Notice to Employees of Coverage Options (Exchange Notice)

Under the ACA, employers are required to provide new hires, within 14 days of their hire date, a “Notice to Employees of Coverage Options,” which many of us refer to as the “Exchange Notice.” The DOL recently issued updated versions of two model notices–one for employers that do offer coverage, and one for employers that do not. (The new versions expire June 30, 2023.)  The form is provided in English and Spanish.

Consolidated Omnibus Budget Reconciliation Act of 1985 (COBRA)

The DOL also issued new model notices under the Consolidated Omnibus Budget Reconciliation Act of 1985 (COBRA). Specifically, a new “Model General Notice of COBRA Continuation Coverage Rights” and a new “Model COBRA Continuation Coverage Election Notice” were issued, along with some FAQs. While several changes are sprinkled throughout each document, the key change is that in both the DOL added a discussion about the relationship between COBRA and Medicare.

Employers are not required to use the DOL forms. Whether an employer uses the DOL forms or its own, the notices must satisfy all applicable regulations. Further, while the model DOL forms are a good starting point, employers should edit them as necessary to ensure the forms are compliant with governing rules, that they fit the employer’s particular circumstances, and that they provide all of the information the employer believes a qualified beneficiary should know.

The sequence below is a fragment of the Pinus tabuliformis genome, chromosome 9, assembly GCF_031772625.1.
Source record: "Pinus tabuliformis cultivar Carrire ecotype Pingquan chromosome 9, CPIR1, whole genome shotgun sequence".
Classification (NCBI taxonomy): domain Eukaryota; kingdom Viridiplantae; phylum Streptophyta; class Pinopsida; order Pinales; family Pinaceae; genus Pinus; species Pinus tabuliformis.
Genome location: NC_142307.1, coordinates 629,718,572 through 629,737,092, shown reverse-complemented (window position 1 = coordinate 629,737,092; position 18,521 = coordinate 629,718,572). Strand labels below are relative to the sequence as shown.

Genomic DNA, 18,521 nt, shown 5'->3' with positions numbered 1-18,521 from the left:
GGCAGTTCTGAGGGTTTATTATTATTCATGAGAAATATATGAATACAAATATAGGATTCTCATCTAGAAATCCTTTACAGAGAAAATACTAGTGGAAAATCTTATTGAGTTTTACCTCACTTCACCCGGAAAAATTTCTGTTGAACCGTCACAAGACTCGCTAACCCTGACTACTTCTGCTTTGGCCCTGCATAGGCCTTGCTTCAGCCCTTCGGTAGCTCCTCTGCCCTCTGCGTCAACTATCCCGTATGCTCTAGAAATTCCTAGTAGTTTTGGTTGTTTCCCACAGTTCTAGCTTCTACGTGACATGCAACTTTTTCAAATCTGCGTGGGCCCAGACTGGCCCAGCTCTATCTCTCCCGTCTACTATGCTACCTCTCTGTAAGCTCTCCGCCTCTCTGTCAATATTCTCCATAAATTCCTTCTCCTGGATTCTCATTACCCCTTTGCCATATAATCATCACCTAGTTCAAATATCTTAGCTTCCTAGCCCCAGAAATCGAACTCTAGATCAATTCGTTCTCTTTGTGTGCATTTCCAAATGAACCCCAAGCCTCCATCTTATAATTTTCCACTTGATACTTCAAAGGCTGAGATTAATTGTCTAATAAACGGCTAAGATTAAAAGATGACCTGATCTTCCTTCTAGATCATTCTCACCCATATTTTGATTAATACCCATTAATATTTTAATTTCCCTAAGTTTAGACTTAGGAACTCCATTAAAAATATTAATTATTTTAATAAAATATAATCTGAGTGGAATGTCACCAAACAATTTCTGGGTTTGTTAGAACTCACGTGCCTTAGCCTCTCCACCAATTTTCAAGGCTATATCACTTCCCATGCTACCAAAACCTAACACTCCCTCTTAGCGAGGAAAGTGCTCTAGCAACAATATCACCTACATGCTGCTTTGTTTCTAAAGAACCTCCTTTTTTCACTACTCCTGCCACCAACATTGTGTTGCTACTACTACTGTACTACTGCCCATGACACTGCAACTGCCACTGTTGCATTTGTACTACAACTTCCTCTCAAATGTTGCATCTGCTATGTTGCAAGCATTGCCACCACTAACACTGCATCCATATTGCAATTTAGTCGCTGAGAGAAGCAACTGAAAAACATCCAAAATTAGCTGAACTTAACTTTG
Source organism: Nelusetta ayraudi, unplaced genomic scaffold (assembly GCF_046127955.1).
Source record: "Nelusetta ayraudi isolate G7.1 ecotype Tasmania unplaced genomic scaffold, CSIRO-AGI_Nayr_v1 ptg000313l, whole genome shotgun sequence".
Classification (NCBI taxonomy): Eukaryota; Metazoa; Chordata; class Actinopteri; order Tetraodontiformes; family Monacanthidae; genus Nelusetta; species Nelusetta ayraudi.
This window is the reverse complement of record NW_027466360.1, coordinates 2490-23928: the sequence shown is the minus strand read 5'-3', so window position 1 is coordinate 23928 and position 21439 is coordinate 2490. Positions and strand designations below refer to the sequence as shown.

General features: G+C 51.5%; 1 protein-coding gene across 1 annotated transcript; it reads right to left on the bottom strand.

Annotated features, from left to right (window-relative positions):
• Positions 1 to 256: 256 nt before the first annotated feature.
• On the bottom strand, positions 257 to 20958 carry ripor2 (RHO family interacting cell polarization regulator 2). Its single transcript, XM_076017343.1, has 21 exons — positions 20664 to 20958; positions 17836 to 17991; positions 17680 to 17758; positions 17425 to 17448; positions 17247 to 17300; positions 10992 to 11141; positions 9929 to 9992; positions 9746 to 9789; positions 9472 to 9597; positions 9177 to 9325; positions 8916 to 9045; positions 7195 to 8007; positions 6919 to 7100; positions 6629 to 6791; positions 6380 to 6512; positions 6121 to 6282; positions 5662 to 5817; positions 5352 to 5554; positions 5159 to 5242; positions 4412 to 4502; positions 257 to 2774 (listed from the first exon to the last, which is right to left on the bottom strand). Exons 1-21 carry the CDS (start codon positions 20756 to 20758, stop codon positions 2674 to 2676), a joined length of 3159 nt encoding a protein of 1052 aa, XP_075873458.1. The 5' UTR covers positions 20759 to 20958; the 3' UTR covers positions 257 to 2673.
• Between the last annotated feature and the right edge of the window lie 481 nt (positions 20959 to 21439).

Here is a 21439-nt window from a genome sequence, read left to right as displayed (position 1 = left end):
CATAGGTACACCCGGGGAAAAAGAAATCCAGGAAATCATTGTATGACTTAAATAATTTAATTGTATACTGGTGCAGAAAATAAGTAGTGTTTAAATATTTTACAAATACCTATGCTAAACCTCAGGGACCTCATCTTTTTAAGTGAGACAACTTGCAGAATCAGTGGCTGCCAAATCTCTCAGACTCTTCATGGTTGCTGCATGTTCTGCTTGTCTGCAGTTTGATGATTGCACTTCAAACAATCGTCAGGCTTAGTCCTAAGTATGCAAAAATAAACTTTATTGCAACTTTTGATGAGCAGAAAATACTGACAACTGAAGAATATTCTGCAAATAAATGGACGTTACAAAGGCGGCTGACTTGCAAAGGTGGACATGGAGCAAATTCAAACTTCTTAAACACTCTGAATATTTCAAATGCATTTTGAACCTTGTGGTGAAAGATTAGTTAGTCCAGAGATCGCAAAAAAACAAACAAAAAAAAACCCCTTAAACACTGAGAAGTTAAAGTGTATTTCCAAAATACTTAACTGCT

An additional point to note: As a result of the COVID-19 outbreak, the DOL issued a set of rules extending certain time-frames that otherwise apply to the administration of group health (and certain other benefit) plans, including deadlines applicable to the administration of continuation coverage under COBRA. The new model forms do not include any language notifying employees of their rights and obligations under these new rules. Employers should consider whether they should amend their COBRA notices to include such information.

[1] Marilyn Monahan is an Employee benefits and insurance corporate and regulatory lawyer whose practice focuses on health and welfare plans. Extensive experience counseling human resource and insurance industry professionals on compliance obligations under federal and state employee benefit and insurance laws and regulations. Provides advice to clients on such laws as ACA, ERISA, COBRA, HIPAA, FMLA, and related Internal Revenue Code provisions. Marilyn can be reached at:

As the guidance issued by the state and federal agencies is regularly changing, as is the medical information known about COVID-19, this memo is provided solely as a reference tool to be used for informational purposes and should not be construed or interpreted as providing legal advice related to any specific case or cases.

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